> near-impossible to retrieve the plain-text or the key itself within reasonable
> amount of time. And I also recall reading that it requires a large amounts of
> known plain-text and corresponding cipher-text data. In this case, it's a
> unique key that's only used to encrypt a few hundred bytes of data. So the risk
> of an attacker being able to just "crack" your private key based on the weakness
> of the cipher key seems to be quite an overstatement.
>  

I am assuming that there is some more severe problem with OpenPGP
Blowfish key wrapping, since the situation you describe would not
warrant the measures GPG has taken.  (In other words, I am assuming that
the GPG developers know something here that we do not, and I believe
that to be a reasonable assumption.)

> Besides, shouldn't the assessment of the security of the key be better left to
> the user? It would be totally reasonable to warn the user about the potential
> risks and even make a recommendation to revoke this key. But not allowing them
> to decrypt something that was previously encrypted with this key doesn't seem
> justifiable even if the risks were as high as you stated.
>  

You are correct that the situation you describe does not reasonably
support completely rejecting the key.  That is the reason I expect that
there is a problem serious enough that the key should be considered
compromised.


-- Jacob

_______________________________________________
Gnupg-users mailing list
[hidden email]
http://lists.gnupg.org/mailman/listinfo/gnupg-users
Reply | Threaded
Open this post in threaded view
|

Re: Weak encryption keys

Bernhard Reiter-7
Am Montag 22 März 2021 23:32:14 schrieb Jacob Bachmeyer via Gnupg-users:
> I am assuming that there is some more severe problem with OpenPGP
> Blowfish key wrapping, since the situation you describe would not
> warrant the measures GPG has taken.

Not know details about this one: Sometimes stuff gets deprecated for cleanup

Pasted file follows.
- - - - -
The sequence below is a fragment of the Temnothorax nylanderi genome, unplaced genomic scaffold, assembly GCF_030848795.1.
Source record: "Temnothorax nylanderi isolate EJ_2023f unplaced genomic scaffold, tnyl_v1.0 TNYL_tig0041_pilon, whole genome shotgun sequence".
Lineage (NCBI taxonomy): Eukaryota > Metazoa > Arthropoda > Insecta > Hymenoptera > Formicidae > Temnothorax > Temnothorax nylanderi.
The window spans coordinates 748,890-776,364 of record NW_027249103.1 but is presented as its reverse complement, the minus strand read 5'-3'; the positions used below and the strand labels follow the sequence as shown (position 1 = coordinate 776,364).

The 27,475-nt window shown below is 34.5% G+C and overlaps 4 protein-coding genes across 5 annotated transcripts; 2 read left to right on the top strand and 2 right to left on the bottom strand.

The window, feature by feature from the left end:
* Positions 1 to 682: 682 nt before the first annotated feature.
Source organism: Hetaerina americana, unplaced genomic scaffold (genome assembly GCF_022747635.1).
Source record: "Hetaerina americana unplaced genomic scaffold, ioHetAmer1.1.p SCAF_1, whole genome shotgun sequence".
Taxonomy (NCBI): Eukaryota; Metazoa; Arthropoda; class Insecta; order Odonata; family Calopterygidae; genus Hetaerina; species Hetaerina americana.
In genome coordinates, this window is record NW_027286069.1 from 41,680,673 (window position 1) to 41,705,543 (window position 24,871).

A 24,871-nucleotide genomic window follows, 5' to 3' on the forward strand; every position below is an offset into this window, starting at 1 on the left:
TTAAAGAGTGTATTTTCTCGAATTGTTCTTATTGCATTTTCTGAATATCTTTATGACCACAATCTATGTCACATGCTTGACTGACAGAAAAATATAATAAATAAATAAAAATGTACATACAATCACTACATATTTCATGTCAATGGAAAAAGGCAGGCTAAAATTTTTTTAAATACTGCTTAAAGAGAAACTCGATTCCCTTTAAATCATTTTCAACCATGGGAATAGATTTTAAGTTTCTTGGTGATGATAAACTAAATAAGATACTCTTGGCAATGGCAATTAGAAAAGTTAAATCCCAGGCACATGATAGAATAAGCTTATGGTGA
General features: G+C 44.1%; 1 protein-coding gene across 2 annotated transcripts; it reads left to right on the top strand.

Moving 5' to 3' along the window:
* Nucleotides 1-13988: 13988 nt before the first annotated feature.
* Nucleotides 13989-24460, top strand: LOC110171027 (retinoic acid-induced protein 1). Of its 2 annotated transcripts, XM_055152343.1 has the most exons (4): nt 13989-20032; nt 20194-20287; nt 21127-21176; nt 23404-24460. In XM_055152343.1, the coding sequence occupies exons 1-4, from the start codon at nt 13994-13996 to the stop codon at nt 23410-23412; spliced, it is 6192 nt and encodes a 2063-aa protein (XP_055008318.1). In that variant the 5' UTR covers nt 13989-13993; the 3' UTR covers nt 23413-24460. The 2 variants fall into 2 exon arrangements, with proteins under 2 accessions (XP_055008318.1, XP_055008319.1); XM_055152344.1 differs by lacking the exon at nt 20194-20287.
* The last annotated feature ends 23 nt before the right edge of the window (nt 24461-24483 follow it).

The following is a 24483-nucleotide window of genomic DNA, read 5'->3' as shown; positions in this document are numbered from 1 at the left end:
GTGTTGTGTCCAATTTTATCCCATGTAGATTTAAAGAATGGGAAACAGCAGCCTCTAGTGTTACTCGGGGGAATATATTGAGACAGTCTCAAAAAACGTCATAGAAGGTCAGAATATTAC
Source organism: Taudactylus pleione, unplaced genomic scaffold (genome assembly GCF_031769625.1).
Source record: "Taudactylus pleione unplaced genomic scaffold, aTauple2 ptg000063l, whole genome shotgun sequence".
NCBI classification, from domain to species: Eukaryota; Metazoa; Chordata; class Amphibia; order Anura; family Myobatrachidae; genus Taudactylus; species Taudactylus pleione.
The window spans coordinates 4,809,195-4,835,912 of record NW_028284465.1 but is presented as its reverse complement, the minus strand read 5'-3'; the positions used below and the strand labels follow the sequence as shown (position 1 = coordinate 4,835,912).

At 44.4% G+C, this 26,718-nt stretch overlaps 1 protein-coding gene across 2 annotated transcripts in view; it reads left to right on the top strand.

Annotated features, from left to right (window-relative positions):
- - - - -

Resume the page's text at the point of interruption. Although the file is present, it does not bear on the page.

reasons and for long term prospects. Often you can find more details in the
code.

> (In other words, I am assuming that
> the GPG developers know something here that we do not, and I believe
> that to be a reasonable assumption.)

In my experience GnuPG developers (which I'd include myself) strongly like to
have everything in the open (to be verifiable). The only situation I can
image that we or others keep something back is for a limited time during the
course of a responsible disclosure, but this does not seem to be the case
here as the code is there.
(What also happens with software is that details are not explained.)

Regards,
Bernhard
--
www.intevation.de/~bernhard   +49 541 33 508 3-3
Intevation GmbH, Osnabrück, DE; Amtsgericht Osnabrück, HRB 18998
Geschäftsführer Frank Koormann, Bernhard Reiter, Dr. Jan-Oliver Wagner

_______________________________________________
Gnupg-users mailing list
[hidden email]
http://lists.gnupg.org/mailman/listinfo/gnupg-users

signature.asc (673 bytes) Download Attachment
Reply | Threaded
Open this post in threaded view
|

Re: Weak encryption keys

GnuPG - User mailing list
In reply to this post by GnuPG - User mailing list
On Mon, 22 Mar 2021 17:43, jsmith9810--- said:

> I try to import this key manually (--import), gpg throws a "weak
> encryption key" error and refuses to import it. ...which I find

Can you please paste the exact error message and the output of
"gpgconf --show-versions"?


Shalom-Salam,

   Werner

--
Die Gedanken sind frei.  Ausnahmen regelt ein Bundesgesetz.